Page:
Teammate Kimi Räikkönen’s incredible run of 27 consecutive points’ finishes had to come to an end at some stage, and it couldn’t have happened at a worse time. The Finn appeared to be struggling with overheating brakes early in the race – clouds of carbon brake dust were seen billowing from his front wheels as early as ten laps into the race – and he finally succumbed on Lap 25, pulling into the pits to retire after slithering off the track at the Bus stop chicane.

Two laps later and there was more drama at the same corner, this time being a truly clumsy accident involving Pastor Maldonado and the Force India duo of Adrian Sutil and Paul di Resta.

Maldonado was actually en route to the pits for a fresh set of tyres, but found himself badly positions through the chicane as the trio came upon Esteban Gutiérrez’s Sauber. In his attempted to get towards pit entry, Maldonado cut across Sutil and clipped the German, before clattering the left-rear of di Resta as the Scot turned across the Venezuelan to complete his lap.

Maldonado showed his usual form by biffing di Resta into retirementCertainly, it was a case of terrible track positioning by Maldonado – for which he was hit with a rather pointless ten-second stop-go penalty, his slim prospects of a decent result already ruined after pitting for a new front wing.

But it also served to highlight the appalling redesign of the Bus Stop chicane and pit entry, which certainly encourages these types of accidents.

The accident saw a furious di Resta out on the spot, leaving Adrian Sutil as the team’s only hope of salvaging some points, although the team’s hopes of keeping fifth place in the Constructors’ Championship standings from McLaren would be in vain after being outscored this weekend. Two points for Sutil was scant consolation for the team’s terrific qualifying strategy and pace that nearly netted di Resta his first pole position.

Daniel Ricciardo claimed the final point with tenth place in his Toro Rosso, although the position could have also gone to McLaren’s Sergio Pérez or Ricciardo’s teammate Jean-Éric Vergne. Pérez’s race was ruined courtesy of a drive-through penalty for forcing Grosjean off the circuit at Les Combes, while Vergne’s prospects of a top-ten finish finish were stymied with a slow puncture in the closing laps.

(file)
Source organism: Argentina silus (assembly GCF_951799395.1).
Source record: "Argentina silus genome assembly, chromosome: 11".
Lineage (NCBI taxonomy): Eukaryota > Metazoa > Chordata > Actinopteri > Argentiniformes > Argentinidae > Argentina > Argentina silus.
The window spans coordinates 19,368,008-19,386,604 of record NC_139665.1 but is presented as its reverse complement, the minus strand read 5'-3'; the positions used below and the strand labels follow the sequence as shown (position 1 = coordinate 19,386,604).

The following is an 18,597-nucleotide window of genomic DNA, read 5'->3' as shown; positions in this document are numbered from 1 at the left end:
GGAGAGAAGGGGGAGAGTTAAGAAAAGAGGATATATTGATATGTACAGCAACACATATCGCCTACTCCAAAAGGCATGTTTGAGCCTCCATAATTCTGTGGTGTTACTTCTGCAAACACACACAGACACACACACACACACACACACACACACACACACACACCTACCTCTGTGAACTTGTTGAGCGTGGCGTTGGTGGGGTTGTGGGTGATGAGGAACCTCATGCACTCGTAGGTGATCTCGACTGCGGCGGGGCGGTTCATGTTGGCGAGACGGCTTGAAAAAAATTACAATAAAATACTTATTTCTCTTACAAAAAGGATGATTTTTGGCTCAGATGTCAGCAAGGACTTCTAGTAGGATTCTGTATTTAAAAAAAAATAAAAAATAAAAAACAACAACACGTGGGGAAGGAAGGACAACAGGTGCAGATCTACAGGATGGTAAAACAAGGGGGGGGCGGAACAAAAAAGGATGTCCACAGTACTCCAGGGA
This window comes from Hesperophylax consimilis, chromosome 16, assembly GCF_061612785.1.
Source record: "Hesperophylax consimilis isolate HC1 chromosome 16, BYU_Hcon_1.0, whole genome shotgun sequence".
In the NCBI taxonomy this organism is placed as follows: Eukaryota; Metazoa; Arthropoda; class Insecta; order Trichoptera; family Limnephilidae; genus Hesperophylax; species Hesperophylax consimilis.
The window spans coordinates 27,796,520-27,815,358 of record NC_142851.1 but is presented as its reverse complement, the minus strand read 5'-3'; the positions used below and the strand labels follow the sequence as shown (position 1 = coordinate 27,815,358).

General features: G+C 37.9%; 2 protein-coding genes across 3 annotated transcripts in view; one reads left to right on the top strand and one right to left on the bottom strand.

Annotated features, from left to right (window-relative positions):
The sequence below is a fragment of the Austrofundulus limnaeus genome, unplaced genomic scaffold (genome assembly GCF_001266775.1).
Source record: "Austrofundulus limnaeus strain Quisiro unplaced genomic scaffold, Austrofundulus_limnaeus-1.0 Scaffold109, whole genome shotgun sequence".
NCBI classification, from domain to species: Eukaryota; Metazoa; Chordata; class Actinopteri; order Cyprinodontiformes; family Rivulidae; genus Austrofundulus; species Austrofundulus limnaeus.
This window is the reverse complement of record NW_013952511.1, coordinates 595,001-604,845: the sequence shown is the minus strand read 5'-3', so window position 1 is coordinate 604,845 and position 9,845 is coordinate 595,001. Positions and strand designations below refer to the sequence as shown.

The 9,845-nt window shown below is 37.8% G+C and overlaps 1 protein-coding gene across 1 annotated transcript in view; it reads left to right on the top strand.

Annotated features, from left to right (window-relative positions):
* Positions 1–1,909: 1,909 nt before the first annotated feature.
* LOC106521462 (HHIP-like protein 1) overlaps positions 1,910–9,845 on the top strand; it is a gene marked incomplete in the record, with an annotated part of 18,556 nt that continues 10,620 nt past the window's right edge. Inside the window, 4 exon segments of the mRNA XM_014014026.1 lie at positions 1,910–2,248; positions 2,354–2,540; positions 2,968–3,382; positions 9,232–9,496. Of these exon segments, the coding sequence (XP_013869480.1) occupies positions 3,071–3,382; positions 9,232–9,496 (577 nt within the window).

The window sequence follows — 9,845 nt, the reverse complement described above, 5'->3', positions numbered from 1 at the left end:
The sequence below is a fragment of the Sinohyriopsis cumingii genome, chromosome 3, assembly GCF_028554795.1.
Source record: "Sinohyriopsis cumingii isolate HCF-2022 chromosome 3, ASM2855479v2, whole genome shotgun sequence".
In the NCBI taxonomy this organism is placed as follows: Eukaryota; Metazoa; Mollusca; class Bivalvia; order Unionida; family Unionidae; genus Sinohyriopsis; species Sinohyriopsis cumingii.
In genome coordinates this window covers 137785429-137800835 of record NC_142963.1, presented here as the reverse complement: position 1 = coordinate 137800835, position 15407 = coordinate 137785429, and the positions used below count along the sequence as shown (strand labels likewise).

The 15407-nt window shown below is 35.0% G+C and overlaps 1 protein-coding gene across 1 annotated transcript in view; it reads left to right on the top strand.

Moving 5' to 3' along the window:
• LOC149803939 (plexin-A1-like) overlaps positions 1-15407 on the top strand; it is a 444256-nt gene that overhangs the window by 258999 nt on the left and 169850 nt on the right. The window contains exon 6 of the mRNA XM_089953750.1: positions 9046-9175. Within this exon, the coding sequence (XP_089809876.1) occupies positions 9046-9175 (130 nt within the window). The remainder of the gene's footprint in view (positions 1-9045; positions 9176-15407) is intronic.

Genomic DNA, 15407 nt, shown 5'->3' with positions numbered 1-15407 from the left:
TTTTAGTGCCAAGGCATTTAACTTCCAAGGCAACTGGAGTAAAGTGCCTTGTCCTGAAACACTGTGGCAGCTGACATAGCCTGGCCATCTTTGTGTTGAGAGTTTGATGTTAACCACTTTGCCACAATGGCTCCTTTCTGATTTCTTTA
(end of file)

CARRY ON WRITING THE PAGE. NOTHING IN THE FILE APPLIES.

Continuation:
Get Adobe Flash player


2013 Belgian Formula 1 Grand Prix – Final Classification (44 laps):

Driver Team Laps Result
1. Sebastian Vettel DEU Red Bull Racing Renault RB9 44 1:23:42.196
2. Fernando Alonso ESP Scuderia Ferrari F138 44 + 16.869
3. Lewis Hamilton GBR Mercedes AMG Petronas F1W04 44 + 27.734
4. Nico Rosberg DEU Mercedes AMG Petronas F1W04 44 + 29.872
5. Mark Webber AUS Red Bull Racing Renault RB9 44 + 33.845
6. Jenson Button GBR McLaren Mercedes MP4-28 44 + 40.794
7. Felipe Massa BRA Scuderia Ferrari F138 44 + 53.922
8. Romain Grosjean FRA Lotus F1 Renault E21 44 + 55.846
9. Adrian Sutil DEU Force India Mercedes VJM06 44 + 1:09.547
10. Daniel Ricciardo AUS Scuderia Toro Rosso Ferrari STR8 44 + 1:13.470
11. Sergio Pérez MEX McLaren Mercedes MP4-28 44 + 1:21.936
12. Jean-Éric Vergne FRA Scuderia Toro Rosso Ferrari STR8 44 + 1:26.740
13. Nico Hülkenberg DEU Sauber Ferrari C32 44 + 1:28.258
14. Esteban Gutiérrez MEX Sauber Ferrari C32 44 + 1:40.436
15. Valtteri Bottas FIN Williams Renault FW35 44 + 1:47.456
16. Giedo van der Garde NED Caterham Renault CT03 43 1 lap behind
17. Pastor Maldonado VEN Williams Renault FW35 43 1 lap behind
18. Jules Bianchi FRA Marussia Cosworth MR02 43 1 lap behind
19. Max Chilton GBR Marussia Cosworth MR02 42 2 laps behind
Not Classified   Laps Result
DNF. Paul di Resta GBR Force India Mercedes VJM06 26 Collision
DNF. Kimi Räikkönen FIN Lotus F1 Renault E21 25 Brakes
DNF. Charles Pic FRA Caterham Renault CT03 8 Oil Leak

RichardsF1.com supports a world free of factory farming. Learn more and pledge your support by CLICKING HERE!

The following two tabs change content below.

Richard Bailey

Founder & Chief Editor at MotorsportM8
Hasn't missed a Grand Prix since 1989. Has a soft spot for Minardi. Tattooed with 35+ Grand Prix circuits.
Share